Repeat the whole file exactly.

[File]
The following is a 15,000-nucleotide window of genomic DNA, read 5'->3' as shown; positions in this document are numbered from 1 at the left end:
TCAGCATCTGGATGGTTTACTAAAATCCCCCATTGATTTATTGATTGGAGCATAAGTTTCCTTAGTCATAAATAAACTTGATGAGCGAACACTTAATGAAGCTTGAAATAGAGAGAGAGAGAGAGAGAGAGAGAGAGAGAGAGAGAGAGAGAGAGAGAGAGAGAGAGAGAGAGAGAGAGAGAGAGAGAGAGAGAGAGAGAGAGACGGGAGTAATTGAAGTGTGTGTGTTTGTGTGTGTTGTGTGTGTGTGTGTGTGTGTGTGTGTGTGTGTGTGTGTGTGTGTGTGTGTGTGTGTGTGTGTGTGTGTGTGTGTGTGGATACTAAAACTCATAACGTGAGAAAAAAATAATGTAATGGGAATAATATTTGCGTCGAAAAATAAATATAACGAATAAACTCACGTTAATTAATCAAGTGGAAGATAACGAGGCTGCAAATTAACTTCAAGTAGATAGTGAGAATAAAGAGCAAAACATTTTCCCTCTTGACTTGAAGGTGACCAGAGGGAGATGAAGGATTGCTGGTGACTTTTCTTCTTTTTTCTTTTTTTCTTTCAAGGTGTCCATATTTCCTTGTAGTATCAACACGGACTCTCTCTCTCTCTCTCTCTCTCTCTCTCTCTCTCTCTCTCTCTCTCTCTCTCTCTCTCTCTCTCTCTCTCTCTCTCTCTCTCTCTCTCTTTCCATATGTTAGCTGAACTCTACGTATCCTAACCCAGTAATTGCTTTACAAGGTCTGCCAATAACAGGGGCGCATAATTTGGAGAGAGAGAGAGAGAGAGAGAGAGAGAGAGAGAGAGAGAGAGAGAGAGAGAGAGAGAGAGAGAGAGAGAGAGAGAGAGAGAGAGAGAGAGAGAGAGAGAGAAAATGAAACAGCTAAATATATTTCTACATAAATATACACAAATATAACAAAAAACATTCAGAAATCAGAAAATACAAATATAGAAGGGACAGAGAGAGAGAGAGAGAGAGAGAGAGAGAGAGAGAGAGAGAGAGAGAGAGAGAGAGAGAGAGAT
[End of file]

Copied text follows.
The following is a 15,000-nucleotide window of genomic DNA, read 5'->3' as shown; positions in this document are numbered from 1 at the left end:
TCAGCATCTGGATGGTTTACTAAAATCCCCCATTGATTTATTGATTGGAGCATAAGTTTCCTTAGTCATAAATAAACTTGATGAGCGAACACTTAATGAAGCTTGAAATAGAGAGAGAGAGAGAGAGAGAGAGAGAGAGAGAGAGAGAGAGAGAGAGAGAGAGAGAGAGAGAGAGAGAGAGAGAGAGAGAGAGAGAGAGAGAGACGGGAGTAATTGAAGTGTGTGTGTTTGTGTGTGTTGTGTGTGTGTGTGTGTGTGTGTGTGTGTGTGTGTGTGTGTGTGTGTGTGTGTGTGTGTGTGTGTGTGTGTGTGTGTGGATACTAAAACTCATAACGTGAGAAAAAAATAATGTAATGGGAATAATATTTGCGTCGAAAAATAAATATAACGAATAAACTCACGTTAATTAATCAAGTGGAAGATAACGAGGCTGCAAATTAACTTCAAGTAGATAGTGAGAATAAAGAGCAAAACATTTTCCCTCTTGACTTGAAGGTGACCAGAGGGAGATGAAGGATTGCTGGTGACTTTTCTTCTTTTTTCTTTTTTTCTTTCAAGGTGTCCATATTTCCTTGTAGTATCAACACGGACTCTCTCTCTCTCTCTCTCTCTCTCTCTCTCTCTCTCTCTCTCTCTCTCTCTCTCTCTCTCTCTCTCTCTCTCTCTCTCTCTCTCTCTCTTTCCATATGTTAGCTGAACTCTACGTATCCTAACCCAGTAATTGCTTTACAAGGTCTGCCAATAACAGGGGCGCATAATTTGGAGAGAGAGAGAGAGAGAGAGAGAGAGAGAGAGAGAGAGAGAGAGAGAGAGAGAGAGAGAGAGAGAGAGAGAGAGAGAGAGAGAGAGAGAGAGAGAGAGAGAAAATGAAACAGCTAAATATATTTCTACATAAATATACACAAATATAACAAAAAACATTCAGAAATCAGAAAATACAAATATAGAAGGGACAGAGAGAGAGAGAGAGAGAGAGAGAGAGAGAGAGAGAGAGAGAGAGAGAGAGAGAGAGAGAGAT